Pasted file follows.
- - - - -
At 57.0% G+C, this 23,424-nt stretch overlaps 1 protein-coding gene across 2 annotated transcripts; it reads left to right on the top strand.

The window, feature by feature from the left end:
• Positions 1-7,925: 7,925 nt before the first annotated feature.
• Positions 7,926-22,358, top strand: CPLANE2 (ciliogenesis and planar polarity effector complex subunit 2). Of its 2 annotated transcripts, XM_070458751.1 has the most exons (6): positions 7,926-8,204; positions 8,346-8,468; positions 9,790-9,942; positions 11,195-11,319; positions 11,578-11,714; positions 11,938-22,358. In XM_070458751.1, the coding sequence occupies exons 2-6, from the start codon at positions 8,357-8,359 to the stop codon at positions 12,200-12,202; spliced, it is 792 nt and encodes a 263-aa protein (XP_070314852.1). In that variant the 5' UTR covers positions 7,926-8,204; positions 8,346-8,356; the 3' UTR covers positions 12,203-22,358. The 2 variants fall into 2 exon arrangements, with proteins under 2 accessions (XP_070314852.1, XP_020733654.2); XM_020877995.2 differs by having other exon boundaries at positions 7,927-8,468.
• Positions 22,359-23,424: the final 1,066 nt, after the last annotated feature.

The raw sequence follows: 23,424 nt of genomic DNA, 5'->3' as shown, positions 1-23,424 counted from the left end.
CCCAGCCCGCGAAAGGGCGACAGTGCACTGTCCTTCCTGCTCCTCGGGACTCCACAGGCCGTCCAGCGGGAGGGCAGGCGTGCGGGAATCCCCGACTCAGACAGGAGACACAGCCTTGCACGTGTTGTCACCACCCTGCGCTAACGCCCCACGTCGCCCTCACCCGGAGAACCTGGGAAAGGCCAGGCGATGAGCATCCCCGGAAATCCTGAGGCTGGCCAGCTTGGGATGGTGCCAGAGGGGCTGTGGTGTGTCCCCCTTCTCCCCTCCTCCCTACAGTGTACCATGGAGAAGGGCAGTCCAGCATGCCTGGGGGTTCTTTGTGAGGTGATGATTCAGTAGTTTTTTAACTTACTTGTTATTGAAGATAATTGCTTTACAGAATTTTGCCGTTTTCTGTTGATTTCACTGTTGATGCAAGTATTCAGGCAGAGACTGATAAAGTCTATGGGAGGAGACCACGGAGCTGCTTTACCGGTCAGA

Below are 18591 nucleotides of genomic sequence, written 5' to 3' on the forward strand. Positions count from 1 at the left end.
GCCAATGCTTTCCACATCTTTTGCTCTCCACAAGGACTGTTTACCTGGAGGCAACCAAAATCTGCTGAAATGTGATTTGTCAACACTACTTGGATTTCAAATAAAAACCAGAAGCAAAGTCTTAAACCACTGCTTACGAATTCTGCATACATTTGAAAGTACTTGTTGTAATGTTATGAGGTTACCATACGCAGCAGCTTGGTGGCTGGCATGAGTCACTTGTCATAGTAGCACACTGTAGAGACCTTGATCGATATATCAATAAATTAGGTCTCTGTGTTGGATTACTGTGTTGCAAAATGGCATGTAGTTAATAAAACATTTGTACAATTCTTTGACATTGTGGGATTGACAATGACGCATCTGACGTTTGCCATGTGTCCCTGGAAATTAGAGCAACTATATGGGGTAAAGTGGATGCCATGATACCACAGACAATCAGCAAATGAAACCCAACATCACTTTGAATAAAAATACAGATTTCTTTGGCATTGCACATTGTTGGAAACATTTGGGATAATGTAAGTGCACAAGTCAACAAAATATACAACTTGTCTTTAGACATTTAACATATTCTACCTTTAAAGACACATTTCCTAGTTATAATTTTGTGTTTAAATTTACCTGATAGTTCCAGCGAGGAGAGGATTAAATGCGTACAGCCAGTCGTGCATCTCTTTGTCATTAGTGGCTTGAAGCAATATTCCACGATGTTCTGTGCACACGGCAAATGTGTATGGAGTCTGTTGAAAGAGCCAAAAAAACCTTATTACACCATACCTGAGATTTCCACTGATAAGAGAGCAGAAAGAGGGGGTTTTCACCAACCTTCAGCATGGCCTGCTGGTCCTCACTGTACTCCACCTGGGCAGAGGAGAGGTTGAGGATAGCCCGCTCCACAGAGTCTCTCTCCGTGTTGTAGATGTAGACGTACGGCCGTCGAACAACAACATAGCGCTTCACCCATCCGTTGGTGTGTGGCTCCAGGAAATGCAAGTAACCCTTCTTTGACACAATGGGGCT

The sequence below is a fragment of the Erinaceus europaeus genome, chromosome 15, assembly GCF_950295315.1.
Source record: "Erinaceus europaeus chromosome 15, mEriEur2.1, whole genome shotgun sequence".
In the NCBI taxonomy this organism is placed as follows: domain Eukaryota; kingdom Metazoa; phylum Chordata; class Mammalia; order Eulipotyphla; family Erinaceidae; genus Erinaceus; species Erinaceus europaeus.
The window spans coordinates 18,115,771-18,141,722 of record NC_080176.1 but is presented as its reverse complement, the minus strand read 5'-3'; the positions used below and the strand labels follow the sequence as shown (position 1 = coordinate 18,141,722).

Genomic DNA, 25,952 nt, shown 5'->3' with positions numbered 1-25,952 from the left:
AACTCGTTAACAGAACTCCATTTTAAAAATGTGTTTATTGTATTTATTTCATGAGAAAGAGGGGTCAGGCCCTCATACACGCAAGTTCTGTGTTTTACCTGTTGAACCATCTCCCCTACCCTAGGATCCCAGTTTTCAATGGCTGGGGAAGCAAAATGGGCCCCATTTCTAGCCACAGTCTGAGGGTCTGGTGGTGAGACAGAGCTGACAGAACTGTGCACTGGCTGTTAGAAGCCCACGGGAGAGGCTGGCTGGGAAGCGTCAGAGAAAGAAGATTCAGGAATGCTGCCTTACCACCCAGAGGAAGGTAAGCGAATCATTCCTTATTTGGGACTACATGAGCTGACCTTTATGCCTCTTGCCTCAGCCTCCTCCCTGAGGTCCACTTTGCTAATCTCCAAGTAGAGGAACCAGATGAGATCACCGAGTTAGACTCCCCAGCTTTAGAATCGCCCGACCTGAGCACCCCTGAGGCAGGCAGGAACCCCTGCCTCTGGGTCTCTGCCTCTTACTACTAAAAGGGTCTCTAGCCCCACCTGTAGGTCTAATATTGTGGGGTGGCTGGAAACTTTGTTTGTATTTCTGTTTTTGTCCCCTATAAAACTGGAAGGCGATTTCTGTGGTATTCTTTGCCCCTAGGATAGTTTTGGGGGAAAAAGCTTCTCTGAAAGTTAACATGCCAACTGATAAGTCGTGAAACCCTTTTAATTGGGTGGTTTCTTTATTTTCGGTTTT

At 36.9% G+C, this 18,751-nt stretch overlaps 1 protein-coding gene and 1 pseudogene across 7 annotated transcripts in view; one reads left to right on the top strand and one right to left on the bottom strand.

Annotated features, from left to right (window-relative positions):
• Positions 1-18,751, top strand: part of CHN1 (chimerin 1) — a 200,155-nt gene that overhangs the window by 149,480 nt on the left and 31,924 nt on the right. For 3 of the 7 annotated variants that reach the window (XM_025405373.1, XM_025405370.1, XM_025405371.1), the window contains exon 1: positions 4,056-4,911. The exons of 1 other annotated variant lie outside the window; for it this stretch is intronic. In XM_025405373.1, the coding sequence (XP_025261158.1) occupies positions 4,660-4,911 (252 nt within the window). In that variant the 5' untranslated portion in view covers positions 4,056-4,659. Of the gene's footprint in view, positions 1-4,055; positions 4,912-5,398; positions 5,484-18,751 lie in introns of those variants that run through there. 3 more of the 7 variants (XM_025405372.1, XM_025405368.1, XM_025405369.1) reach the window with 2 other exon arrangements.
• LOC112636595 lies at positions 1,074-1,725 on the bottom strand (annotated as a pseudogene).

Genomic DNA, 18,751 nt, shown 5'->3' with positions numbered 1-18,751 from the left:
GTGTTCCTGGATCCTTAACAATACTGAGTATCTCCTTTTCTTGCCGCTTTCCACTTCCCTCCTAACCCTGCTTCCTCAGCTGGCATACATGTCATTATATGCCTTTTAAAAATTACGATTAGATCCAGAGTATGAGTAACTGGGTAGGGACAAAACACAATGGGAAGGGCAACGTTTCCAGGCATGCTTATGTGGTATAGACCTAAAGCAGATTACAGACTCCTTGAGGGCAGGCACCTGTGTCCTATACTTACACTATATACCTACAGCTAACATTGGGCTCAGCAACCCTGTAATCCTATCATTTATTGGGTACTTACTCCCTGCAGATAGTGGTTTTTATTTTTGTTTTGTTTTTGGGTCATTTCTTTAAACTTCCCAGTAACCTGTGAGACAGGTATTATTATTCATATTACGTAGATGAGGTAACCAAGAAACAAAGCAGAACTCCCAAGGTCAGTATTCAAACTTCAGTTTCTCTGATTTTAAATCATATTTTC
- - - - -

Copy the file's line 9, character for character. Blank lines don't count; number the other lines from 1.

GCCAATGCTTTCCACATCTTTTGCTCTCCACAAGGACTGTTTACCTGGAGGCAACCAAAATCTGCTGAAATGTGATTTGTCAACACTACTTGGATTTCAAATAAAAACCAGAAGCAAAGTCTTAAACCACTGCTTACGAATTCTGCATACATTTGAAAGTACTTGTTGTAATGTTATGAGGTTACCATACGCAGCAGCTTGGTGGCTGGCATGAGTCACTTGTCATAGTAGCACACTGTAGAGACCTTGATCGATATATCAATAAATTAGGTCTCTGTGTTGGATTACTGTGTTGCAAAATGGCATGTAGTTAATAAAACATTTGTACAATTCTTTGACATTGTGGGATTGACAATGACGCATCTGACGTTTGCCATGTGTCCCTGGAAATTAGAGCAACTATATGGGGTAAAGTGGATGCCATGATACCACAGACAATCAGCAAATGAAACCCAACATCACTTTGAATAAAAATACAGATTTCTTTGGCATTGCACATTGTTGGAAACATTTGGGATAATGTAAGTGCACAAGTCAACAAAATATACAACTTGTCTTTAGACATTTAACATATTCTACCTTTAAAGACACATTTCCTAGTTATAATTTTGTGTTTAAATTTACCTGATAGTTCCAGCGAGGAGAGGATTAAATGCGTACAGCCAGTCGTGCATCTCTTTGTCATTAGTGGCTTGAAGCAATATTCCACGATGTTCTGTGCACACGGCAAATGTGTATGGAGTCTGTTGAAAGAGCCAAAAAAACCTTATTACACCATACCTGAGATTTCCACTGATAAGAGAGCAGAAAGAGGGGGTTTTCACCAACCTTCAGCATGGCCTGCTGGTCCTCACTGTACTCCACCTGGGCAGAGGAGAGGTTGAGGATAGCCCGCTCCACAGAGTCTCTCTCCGTGTTGTAGATGTAGACGTACGGCCGTCGAACAACAACATAGCGCTTCACCCATCCGTTGGTGTGTGGCTCCAGGAAATGCAAGTAACCCTTCTTTGACACAATGGGGCT